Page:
When the Post Office finds itself losing, they declare the judge unfit to hold trial as he was ‘biased’ towards the victims. This is initially seen as a setback, but the lawyers tell Alan that this is a sign of their victory, which they just need to tolerate for a while longer. Eventually, the verdict is in the victims’ favor, and the Post Office is ordered to pay the compensation. Yet this is not justice enough because, after paying the people who funded the defense, the victims are left with close to nothing. Many of them give up and are angry, but Alan and the others remind them that this is an expected outcome from the beginning. On the strength of this verdict, many of the criminal charges against the victims are dropped, and the case starts gaining nationwide attention. Paula’s tenure as the CEO of the Post Office is over, and while she apologizes, she denies any responsibility in the entire matter. The bosses have yet to pay.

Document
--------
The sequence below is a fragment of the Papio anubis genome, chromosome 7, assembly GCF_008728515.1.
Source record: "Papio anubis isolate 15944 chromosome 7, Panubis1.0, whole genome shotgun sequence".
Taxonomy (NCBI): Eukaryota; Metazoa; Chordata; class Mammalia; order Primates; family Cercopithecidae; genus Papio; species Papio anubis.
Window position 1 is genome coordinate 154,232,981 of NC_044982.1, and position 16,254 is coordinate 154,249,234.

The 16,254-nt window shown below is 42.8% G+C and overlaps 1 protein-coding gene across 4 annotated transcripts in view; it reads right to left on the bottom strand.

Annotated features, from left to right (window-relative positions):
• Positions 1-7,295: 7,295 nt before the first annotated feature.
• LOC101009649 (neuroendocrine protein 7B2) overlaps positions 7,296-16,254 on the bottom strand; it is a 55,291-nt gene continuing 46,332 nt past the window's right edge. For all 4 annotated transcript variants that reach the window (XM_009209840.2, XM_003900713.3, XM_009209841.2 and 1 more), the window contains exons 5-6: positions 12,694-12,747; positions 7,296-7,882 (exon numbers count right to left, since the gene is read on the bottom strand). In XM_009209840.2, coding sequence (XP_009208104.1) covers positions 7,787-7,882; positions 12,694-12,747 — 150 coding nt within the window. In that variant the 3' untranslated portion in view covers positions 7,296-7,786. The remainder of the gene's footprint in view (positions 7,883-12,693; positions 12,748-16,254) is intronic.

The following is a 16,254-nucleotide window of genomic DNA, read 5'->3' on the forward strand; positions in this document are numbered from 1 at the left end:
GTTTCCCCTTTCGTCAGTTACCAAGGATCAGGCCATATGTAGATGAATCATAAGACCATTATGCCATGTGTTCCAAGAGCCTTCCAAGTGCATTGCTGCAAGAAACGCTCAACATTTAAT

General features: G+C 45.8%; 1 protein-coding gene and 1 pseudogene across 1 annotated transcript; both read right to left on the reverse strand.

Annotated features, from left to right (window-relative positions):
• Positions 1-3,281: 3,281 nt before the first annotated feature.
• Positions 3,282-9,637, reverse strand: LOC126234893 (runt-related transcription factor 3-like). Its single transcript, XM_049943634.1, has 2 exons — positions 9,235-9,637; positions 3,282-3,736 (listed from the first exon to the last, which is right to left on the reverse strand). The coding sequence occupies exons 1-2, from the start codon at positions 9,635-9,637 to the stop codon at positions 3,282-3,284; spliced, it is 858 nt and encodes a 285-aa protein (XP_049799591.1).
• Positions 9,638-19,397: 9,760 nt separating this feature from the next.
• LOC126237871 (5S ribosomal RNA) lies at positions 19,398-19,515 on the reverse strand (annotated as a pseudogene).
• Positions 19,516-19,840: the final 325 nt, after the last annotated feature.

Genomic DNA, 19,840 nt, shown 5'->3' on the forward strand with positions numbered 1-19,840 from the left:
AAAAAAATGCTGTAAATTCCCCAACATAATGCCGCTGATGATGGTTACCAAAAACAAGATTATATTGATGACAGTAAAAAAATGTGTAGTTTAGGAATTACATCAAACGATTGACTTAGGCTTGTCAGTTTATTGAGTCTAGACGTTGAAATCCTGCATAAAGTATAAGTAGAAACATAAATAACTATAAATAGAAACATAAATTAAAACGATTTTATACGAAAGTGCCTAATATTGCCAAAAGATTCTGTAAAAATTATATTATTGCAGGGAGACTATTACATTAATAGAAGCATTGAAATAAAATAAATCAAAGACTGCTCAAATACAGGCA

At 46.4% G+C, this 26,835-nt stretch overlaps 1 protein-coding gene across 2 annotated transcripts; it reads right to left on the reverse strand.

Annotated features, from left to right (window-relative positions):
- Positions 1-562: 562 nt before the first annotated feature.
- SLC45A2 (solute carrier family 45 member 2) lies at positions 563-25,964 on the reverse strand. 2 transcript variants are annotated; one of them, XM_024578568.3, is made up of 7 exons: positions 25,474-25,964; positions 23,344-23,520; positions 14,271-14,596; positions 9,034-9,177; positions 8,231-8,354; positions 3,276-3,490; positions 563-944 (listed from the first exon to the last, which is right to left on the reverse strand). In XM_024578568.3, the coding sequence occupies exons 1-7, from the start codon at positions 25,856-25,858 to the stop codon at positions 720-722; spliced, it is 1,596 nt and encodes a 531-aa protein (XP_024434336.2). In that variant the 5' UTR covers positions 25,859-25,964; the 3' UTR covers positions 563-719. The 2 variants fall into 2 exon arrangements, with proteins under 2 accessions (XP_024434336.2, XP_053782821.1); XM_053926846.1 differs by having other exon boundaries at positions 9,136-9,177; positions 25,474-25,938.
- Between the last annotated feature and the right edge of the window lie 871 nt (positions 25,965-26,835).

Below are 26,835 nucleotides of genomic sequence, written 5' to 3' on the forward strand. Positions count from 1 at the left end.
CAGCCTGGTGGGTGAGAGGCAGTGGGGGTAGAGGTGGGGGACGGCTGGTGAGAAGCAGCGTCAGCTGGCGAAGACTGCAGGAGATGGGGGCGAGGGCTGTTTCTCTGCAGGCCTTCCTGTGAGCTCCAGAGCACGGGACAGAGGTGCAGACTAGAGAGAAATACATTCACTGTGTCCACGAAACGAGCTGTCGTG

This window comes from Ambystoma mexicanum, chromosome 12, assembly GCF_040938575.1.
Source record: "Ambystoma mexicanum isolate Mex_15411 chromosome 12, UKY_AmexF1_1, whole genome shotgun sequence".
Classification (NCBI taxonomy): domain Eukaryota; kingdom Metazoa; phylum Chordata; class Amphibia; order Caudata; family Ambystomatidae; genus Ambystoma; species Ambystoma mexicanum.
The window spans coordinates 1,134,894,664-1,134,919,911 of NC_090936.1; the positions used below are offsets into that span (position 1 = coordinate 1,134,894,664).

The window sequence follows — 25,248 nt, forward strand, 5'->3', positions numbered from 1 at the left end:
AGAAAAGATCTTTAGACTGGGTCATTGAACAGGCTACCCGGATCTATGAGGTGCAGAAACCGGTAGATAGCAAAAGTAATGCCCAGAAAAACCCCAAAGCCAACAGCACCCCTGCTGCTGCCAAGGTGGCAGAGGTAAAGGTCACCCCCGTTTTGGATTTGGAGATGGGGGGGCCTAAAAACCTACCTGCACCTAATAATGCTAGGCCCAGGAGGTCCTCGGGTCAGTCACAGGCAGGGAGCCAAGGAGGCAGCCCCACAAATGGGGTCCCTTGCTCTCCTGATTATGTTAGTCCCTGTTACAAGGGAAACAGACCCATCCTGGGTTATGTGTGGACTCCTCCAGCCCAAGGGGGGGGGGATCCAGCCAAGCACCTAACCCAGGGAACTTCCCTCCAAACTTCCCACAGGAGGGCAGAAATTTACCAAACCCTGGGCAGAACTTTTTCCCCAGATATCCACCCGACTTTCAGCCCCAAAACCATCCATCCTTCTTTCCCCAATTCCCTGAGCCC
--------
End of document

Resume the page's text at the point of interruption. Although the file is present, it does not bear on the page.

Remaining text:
Mr. Bates vs. The Post Office‘s ending revealed that Alan Bates is still fighting the ongoing war. Many people are yet to receive their compensation, and others are to be held accountable. Additionally, Alan says that the government is responsible for compensating them for the legal fees of the entire proceeding. The man will continue fighting till his last day, and we hope that he is successful because of his remarkable perseverance.
Despite the positive ending, this is not a story of hope. People shouldn’t have to fight all their lives for the right to exist with dignity, especially against an institution that is supposed to protect them from such evils. We leave Mr. Bates vs. The Post Office behind with a heavy heart, and it is going to be a while before we can trust a government process again.